Paris, 54, has been living in South Jersey for over 20 years now after moving from New York City, where he played in the Rucker League.
“I think it is a better story than the Rucker’s story because of the history that is involved with Philadelphia basketball,” Paris said.
“The Warriors won two championships and the Sixers won two championships,” Paris said. ”That’s a lot of history there.”
Paris, who lives in Cherry Hill, has also worked as a basketball coach, trainer and league director as well as making eight documentary films. He trains Tim Perry’s son, Timmy, who plays at Drexel.
“The Baker league is a big story in Philadelphia because all of its history,” Paris said. “It’s just so phenomenal, there are so many things I didn’t know with it being the first pro summer basketball league in America. That says a lot.”
“That is where the NBA got the idea of doing a pro summer league, from the Baker league,” added Paris. “It all started in the Baker league.”
Paris, who has also done documentary films on Chamberlain, Gathers and “Chocolate Thunder” on Dawkins, has a degree in computer science and studied film at Scribe Film School in Philadelphia.
“There were a lot of stories in the building that day,” Paris said about the premier.
Paris hopes to see the documentary shown in a theater or maybe “another major network.”
“Right now, Comcast is airing it,” Paris said. “If we could get it on ESPN or MSG or Showtime, that would be great.”
South Jersey’s Timber Creek High School basketball coach Rich Bolds played at Ben Franklin High School in Philly and then was a walk-on at Temple University under coach Chaney as well as in the Baker League. He saw the documentary and said, ”It was great, it was awesome. It brought back a lot of memories.”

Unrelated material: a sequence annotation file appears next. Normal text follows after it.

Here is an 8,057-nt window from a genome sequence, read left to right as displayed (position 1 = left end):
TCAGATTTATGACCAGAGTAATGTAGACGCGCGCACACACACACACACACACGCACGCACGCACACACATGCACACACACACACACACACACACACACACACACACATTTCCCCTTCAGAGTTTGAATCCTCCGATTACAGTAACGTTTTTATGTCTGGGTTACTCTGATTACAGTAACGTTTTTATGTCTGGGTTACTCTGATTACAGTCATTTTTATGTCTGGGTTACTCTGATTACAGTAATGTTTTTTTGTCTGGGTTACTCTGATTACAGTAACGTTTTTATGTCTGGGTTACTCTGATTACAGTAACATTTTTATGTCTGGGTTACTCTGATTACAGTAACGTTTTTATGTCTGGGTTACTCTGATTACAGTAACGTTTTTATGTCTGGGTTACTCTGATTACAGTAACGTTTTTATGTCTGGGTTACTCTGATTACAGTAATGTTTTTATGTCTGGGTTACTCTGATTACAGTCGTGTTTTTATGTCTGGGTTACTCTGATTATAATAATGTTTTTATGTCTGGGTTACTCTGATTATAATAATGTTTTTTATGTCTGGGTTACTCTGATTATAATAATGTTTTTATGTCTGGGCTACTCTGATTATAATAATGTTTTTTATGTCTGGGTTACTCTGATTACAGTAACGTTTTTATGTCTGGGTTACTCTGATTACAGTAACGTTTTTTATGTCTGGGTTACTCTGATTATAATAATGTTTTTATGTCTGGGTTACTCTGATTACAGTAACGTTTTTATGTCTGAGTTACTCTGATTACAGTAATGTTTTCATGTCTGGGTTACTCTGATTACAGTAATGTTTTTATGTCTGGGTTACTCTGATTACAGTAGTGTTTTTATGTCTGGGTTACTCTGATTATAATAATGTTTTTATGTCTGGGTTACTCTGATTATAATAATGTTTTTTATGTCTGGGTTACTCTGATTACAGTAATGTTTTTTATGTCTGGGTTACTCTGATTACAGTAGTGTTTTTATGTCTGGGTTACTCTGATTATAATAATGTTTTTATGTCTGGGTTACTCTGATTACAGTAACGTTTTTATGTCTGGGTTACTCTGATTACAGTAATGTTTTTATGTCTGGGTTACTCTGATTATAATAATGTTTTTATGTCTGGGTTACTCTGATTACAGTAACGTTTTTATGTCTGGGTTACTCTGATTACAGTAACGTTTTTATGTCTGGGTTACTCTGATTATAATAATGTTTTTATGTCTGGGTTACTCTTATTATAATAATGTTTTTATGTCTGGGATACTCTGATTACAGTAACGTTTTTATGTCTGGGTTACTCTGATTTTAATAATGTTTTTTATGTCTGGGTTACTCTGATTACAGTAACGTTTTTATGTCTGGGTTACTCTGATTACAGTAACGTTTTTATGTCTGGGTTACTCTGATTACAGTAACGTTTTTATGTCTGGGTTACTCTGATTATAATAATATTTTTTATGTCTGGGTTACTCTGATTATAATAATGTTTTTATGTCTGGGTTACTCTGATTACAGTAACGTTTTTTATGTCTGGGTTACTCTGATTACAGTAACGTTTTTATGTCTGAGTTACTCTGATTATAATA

“I told a lot of people they need to check it out, that it was really cool,” Bolds said. “A lot of kids don’t know about the history of it … it was great.”
Bolds, who was an assistant coach at Saint Joseph’s University under Phil Martelli, used to pick up the Philadelphia Daily News to check out the box scores from the Baker League.
“Everybody would read the box scores to see that this kid had 23 or this kid had 28,” Bolds said. “It was great.”
In 1966-67, the champion 76ers, coached by Alex Hannum, went 68-13 and are still considered one of the NBA’s greatest teams.
Running the point, the 6-2 Jones averaged 13.2 points and 3.7 assists in 81 games. In the 15 playoff games, he averaged 17.5 points and 4.1 assists. He was the leading scorer with 27 points in Game Six when the 76ers beat the Warriors to win the title.
But, he still remembers the Baker League games.
“I played in the Baker league with the 76ers,” Jones recalled about the summer of 1976, “I was just helping them out, I was about 33.”
Although Jones was at the end of his playing career, it was important for him to still play in the Baker League. Just like he feels the documentary is a must-see for Philly hoop fans.
“I think it’s important for people to see the history of Philly basketball,” Jones said. ”It’s really important.”